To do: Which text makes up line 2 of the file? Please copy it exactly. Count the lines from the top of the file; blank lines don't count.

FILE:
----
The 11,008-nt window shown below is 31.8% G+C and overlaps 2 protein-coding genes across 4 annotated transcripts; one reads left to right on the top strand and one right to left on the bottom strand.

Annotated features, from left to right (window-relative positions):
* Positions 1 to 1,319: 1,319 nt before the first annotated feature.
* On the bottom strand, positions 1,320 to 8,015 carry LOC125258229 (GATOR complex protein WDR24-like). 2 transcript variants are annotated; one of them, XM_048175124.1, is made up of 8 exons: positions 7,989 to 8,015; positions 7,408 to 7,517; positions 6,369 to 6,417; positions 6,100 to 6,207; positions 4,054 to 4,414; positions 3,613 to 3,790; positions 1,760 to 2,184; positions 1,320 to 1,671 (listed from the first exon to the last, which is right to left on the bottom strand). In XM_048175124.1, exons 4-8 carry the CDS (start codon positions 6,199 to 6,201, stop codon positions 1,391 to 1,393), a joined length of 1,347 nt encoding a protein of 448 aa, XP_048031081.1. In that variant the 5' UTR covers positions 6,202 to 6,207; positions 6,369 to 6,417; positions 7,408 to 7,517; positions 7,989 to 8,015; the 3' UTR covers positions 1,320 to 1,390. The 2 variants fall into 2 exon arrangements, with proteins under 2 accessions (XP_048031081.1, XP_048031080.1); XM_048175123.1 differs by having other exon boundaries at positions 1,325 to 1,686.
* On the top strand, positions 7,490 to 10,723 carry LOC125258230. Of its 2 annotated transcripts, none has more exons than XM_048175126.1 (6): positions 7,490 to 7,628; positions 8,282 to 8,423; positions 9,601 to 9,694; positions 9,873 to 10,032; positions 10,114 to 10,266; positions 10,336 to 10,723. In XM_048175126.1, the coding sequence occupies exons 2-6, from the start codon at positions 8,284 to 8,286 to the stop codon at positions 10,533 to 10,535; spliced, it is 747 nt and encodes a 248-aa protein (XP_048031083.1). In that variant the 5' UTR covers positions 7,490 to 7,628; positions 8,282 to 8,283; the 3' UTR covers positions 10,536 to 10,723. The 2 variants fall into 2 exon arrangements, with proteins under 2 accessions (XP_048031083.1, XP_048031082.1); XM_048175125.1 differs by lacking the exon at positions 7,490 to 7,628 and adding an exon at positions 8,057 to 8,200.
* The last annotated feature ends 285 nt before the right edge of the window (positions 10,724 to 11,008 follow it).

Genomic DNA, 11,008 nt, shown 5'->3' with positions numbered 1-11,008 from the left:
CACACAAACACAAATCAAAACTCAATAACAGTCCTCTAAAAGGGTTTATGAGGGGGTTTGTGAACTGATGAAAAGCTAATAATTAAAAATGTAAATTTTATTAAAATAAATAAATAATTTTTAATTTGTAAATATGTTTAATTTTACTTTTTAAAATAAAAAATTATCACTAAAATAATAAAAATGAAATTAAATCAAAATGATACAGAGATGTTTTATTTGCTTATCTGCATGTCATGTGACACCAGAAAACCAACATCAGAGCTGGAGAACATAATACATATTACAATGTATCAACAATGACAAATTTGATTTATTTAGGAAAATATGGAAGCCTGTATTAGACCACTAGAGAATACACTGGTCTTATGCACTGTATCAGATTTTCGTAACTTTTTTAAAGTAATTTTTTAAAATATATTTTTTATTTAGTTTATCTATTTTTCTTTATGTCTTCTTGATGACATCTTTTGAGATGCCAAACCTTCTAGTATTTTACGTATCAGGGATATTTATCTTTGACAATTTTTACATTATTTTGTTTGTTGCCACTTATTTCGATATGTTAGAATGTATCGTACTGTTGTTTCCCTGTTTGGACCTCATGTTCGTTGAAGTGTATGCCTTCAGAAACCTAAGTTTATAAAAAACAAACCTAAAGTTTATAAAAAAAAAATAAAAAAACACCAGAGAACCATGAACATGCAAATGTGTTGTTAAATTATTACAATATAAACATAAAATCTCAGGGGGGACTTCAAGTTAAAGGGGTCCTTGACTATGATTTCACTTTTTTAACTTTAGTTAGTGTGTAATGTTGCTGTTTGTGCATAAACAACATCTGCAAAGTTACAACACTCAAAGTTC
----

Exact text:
Annotated features, from left to right (window-relative positions):